Website correlation, or website matching, is a process used to identify websites that are similar or related. Websites are inherently easy to duplicate. This led to proliferation of identical websites or very similar websites for purposes ranging from translation to Internet marketing (especially affiliate marketing) to Internet crime Locating similar websites is inherently problematic because they may be in different languages, on different servers, in different countries (different top-level domains).
Website correlation is used in:
There are several known types of correlation, each demonstrating different strengths and weaknesses. A practical website correlation process may require combining two or more of these methods.
To save time and effort, website owners duplicate major portions of website code across many domains. Similarity of code structure can provide enough information for correlation. Organizations known to have a publicly search-able databases for this kind of correlation include:
note: Websites can sometimes utilize the same structure but have no relationship to each other (as when websites coincidentally utilize the same content management system).
Also known as correlated Reverse DNS lookup. Websites may be served from the same server, on one or more ip address, on one or more subnet. Several organizations retain archives of ip address data and correlate the data. Examples include:
note: Correlation via this method may be misleading because websites frequently exist on the same server (aka shared hosting) but have no relationship to each other.
Websites may be authored by the same person or organization. Website owners are required to provide contact information to a registrar to obtain a domain name. Domain ownership can be determined via the WHOIS protocol which provides no mechanism for searching or correlating ownership. Several organizations retain archives of WHOIS information and provide searching and correlation services. Examples include:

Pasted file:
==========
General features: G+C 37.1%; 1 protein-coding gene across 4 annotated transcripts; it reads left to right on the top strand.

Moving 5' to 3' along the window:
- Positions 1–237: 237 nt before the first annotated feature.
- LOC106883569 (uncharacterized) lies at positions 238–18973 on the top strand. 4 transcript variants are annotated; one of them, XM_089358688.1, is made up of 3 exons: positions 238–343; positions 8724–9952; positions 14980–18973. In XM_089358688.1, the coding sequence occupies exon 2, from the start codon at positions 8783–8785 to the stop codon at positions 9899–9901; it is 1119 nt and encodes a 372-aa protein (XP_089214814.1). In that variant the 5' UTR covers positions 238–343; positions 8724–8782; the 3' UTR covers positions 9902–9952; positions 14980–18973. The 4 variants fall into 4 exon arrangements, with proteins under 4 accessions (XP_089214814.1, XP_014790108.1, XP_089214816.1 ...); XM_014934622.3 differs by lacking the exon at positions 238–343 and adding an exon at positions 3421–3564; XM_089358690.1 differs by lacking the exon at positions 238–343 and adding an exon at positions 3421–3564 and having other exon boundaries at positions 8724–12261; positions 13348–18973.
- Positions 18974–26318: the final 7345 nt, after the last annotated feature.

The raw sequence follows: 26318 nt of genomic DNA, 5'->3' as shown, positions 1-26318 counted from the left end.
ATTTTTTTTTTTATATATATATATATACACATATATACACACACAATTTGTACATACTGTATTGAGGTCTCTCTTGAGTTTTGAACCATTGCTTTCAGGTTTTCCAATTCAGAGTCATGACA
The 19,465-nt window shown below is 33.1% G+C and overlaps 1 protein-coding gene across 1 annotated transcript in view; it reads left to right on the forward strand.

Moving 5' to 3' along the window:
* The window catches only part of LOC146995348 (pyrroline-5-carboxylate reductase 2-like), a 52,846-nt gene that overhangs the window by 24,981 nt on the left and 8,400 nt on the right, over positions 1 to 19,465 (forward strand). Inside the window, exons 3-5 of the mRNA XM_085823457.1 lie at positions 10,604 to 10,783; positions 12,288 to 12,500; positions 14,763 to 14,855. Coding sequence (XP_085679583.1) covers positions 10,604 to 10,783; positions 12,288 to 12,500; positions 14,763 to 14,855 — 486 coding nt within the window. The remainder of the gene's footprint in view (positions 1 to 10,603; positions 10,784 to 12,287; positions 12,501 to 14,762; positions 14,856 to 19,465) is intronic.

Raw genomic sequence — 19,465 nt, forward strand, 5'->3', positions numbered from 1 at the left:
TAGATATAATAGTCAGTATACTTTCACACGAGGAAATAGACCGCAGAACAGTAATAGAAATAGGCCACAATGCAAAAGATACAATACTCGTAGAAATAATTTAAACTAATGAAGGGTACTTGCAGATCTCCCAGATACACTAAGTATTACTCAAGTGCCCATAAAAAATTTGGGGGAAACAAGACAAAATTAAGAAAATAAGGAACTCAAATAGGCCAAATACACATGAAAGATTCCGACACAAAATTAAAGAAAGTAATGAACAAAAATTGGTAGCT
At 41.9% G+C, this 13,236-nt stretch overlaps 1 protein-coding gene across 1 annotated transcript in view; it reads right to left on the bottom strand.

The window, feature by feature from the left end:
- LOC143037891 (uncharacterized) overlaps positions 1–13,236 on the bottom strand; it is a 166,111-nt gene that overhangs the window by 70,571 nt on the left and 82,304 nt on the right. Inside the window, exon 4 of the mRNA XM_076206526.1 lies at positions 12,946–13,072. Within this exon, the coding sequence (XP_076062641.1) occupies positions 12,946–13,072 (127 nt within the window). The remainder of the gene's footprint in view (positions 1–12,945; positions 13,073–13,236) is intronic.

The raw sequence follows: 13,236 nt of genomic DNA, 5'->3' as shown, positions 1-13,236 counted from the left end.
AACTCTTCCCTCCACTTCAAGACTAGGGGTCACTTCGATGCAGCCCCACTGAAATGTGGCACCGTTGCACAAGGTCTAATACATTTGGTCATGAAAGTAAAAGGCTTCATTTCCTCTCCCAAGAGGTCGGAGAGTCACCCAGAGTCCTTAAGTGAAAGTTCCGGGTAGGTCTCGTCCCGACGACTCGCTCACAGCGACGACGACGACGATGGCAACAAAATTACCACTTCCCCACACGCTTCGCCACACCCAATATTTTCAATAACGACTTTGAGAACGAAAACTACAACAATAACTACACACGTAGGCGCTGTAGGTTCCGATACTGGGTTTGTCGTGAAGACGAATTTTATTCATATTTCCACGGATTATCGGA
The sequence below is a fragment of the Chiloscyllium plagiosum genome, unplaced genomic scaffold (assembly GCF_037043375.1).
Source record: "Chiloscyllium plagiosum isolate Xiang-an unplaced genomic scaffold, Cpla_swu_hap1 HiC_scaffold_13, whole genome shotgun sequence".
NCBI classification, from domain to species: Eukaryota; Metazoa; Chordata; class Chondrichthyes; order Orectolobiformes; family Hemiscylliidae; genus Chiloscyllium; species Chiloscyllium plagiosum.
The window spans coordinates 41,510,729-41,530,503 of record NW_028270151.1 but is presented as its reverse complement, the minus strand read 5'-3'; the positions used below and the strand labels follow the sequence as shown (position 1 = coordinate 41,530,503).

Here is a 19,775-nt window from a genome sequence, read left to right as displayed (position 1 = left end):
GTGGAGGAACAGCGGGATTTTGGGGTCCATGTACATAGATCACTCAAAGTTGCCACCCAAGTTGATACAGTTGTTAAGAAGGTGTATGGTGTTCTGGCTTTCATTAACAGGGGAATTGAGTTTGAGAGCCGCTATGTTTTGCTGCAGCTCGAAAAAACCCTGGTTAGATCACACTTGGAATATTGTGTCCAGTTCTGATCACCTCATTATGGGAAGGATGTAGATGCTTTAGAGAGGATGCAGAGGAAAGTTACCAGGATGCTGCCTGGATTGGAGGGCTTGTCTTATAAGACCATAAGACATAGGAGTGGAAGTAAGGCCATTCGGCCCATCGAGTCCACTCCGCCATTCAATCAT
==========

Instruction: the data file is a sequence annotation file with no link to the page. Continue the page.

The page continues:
note: Website ownership information can be falsified, outdated, or hidden from public view. Website Correlation via this method can be accurate, misleading, or impossible depending on the information contained in WHOIS records.
Search engines provide search-able databases of indexed website content. Search engine results lists are correlated by content similarity.
note: This method of correlation is inherently slow because one must guess which phrases to search for. Also, related websites may not contain literally similar content (as when a site is translated into another language).
Websites are frequently categorized or tagged similarly via automated or manual means. Examples of publicly accessible website categorization databases include:
note: Manual Categorization and tag (metadata) methods are inherently subjective. Automated categorization and tagging methods are inherently subject to the varying weaknesses and strengths of underlying categorization algorithms.
Tracking IDs, used for analytics or affiliate identification are frequently embedded in website code. These ids can be used for correlation because they imply common management of websites. Publicly available websites for correlating by tracking id include:
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